Dorset Council – bringing the future to the Jurassic Coast

How do you bring the next-generation connectivity needed to create jobs, foster innovation and support communities to one of the UK’s most beautiful rural locations with a UNESCO-designated world heritage coastline?

That’s the challenge faced by Dorset Council, which is leading a consortium of local, national and international partners delivering the £7 million 5G RuralDorset project.

Chief Executive of Dorset Council and Chair of the Local Government Delivery Council (LGDC), Matt Prosser explains why the council is involved in these ground-breaking 5G trials and the potential benefits.

This article was originally published by The Municipal Journal

With historic towns like Sherborne, Bridport and Dorchester, the rolling countryside of north Dorset and coastal gems such as Durdle Door, Lyme Regis and Weymouth, rural Dorset is a stunning place.

I feel incredibly lucky to live here and lead Dorset Council, a new unitary authority delivering services ranging from social care and libraries to planning and refuse collection.

Our beautiful and highly protected landscape brings challenges – not least around digital connectivity. Traditional commercial models have delivered often patchy mobile coverage for rural counties like ours.

Just before the global pandemic further highlighted the importance of digital connectivity and skills, we put together a partnership which was awarded £4.5m under the Department for Digital, Culture, Media and Sport’s Rural Connected Communities competition.

Our research and development project 5G RuralDorset looks at how next generation wireless connectivity could be delivered more quickly and at lower cost to rural areas. We will work with industry partners and our communities to investigate and showcase the transformative nature of 5G.

Existing masts, buildings and fibre will be used wherever possible to be sensitive to our unique environment, which includes the world-famous Jurassic Coast.

Four testbeds are being built in Dorset to trial innovative public, social and business uses. The applications trialled will not only bring mobile coverage to communities that currently have none, but help save lives, boost the local economy and accelerate innovation for local business and tourism.

Connected Coast – the UK’s coastal regions provide significant economic, leisure and health benefits. But the coast can be dangerous. Excelerate Technology will deploy a 5G services test area along sections of the world-famous Jurassic Coast in order to improve coastal public safety and support first responders, like the RNLI.

We will trial digital signage providing live information about tides and currents from 5G-connected buoys along the coast. Tethered drones will be tested for incident management.

Rural Business Accelerator – Vodafone will bring enhanced mobile phone coverage to areas including the Lulworth Estate, home to Durdle Door and visited by 1 million visitors each year. We will look at whether 5G can deliver Augmented and Virtual Reality experiences and can be used in rural areas as a more cost-effective solution to traditional fibre broadband.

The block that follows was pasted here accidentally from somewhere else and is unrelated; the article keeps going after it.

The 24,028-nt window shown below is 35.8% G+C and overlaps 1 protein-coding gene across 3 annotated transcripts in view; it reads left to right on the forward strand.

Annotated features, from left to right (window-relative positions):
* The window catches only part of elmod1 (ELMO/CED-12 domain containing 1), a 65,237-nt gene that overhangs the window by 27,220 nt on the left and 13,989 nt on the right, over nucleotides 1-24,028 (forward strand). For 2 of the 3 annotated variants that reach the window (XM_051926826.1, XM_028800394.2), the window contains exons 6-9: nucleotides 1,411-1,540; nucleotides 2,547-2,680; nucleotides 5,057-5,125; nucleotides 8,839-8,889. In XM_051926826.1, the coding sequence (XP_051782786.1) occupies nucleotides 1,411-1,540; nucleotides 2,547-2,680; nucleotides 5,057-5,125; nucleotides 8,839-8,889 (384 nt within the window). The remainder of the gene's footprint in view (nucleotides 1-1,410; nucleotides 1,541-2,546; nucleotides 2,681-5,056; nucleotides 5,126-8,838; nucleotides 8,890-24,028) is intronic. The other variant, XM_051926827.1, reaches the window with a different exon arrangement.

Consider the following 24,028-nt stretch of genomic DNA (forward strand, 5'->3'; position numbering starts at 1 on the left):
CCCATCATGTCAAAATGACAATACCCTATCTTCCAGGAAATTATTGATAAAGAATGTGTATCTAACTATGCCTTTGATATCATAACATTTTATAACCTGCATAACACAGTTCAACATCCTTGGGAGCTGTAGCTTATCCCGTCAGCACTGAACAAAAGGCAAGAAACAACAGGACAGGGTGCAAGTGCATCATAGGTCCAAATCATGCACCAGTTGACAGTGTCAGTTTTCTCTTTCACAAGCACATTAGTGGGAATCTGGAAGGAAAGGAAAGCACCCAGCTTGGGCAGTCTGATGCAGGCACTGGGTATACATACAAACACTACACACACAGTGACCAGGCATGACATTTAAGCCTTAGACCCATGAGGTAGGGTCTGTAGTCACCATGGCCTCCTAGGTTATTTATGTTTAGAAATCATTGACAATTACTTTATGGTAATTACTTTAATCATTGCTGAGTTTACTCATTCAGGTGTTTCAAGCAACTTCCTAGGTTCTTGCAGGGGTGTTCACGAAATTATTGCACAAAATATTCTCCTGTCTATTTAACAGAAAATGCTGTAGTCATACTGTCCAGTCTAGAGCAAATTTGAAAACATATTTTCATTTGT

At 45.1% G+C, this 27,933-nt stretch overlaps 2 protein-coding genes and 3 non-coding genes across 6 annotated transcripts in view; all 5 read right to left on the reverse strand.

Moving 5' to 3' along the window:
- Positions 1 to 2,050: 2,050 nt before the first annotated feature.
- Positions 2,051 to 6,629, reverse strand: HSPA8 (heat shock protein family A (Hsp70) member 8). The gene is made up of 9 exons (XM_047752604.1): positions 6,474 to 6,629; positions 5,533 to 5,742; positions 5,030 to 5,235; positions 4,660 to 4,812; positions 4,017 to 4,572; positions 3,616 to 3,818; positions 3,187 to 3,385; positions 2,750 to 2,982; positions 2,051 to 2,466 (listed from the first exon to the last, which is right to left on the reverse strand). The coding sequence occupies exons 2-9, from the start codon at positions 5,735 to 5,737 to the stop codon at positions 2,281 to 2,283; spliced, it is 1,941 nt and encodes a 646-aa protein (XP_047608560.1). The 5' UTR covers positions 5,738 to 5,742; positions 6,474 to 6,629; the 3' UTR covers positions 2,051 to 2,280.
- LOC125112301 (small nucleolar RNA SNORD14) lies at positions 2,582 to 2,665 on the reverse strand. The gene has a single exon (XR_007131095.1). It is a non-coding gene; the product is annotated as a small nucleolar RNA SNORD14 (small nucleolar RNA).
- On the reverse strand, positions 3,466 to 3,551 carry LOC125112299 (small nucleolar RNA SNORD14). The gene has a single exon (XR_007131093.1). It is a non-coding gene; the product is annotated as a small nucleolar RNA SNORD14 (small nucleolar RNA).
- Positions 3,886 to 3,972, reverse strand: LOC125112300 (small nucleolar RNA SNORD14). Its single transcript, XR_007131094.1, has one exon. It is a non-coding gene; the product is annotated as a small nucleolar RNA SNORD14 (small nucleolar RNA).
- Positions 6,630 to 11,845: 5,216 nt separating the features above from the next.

Future of Food – Our partner Wessex Internet will be experimenting with how 5G can be delivered to meet the needs of farmers and the food supply chain. Using existing infrastructure, they will apply their inter-industry knowledge and relationships to deliver cost-effective and reliable 5G networks on farms. Working with leading companies in agri-tech they will demonstrate how connectivity can reform farm operations for the benefit of the environment, the farmer and rural industry. Additionally, they are collaborating with the ever growing South West aquaculture industry to understand how 5G might be able to advance farm setups using cameras and sensors under the water.

Innovation Accelerator – 5G indoor and outdoor connectivity will be provided at the council’s Dorset Innovation Park, a Local Enterprise Zone and advanced-engineering centre which already supports large and small companies that develop innovative products and services. This initiative is closely aligned with the MoD’s new Defence Innovation Centre.

I recognise that leading telecommunications R&D is a departure for a local authority. But the pandemic has shown that top-class connectivity and digital services are essential if we are to continue to provide social and economic opportunities and deliver the services local people expect against a background of increasing budgetary pressure.

Dorset is home to the highest percentage of residents aged 65 and over, of any unitary authority in the UK. We are keen to expand our project to look at the part 5G and other digital technologies could play in supporting our most vulnerable or, as we like to call them, our most valuable residents in their homes.

I hope the research we are conducting in rural Dorset will not only benefit local people but help close the digital divide felt by rural areas, future proof services and boost the county’s economy.

In short, we aim to create a 5G blueprint for rural Britain . . . and if we can do it here in Dorset, it can be done anywhere in the UK.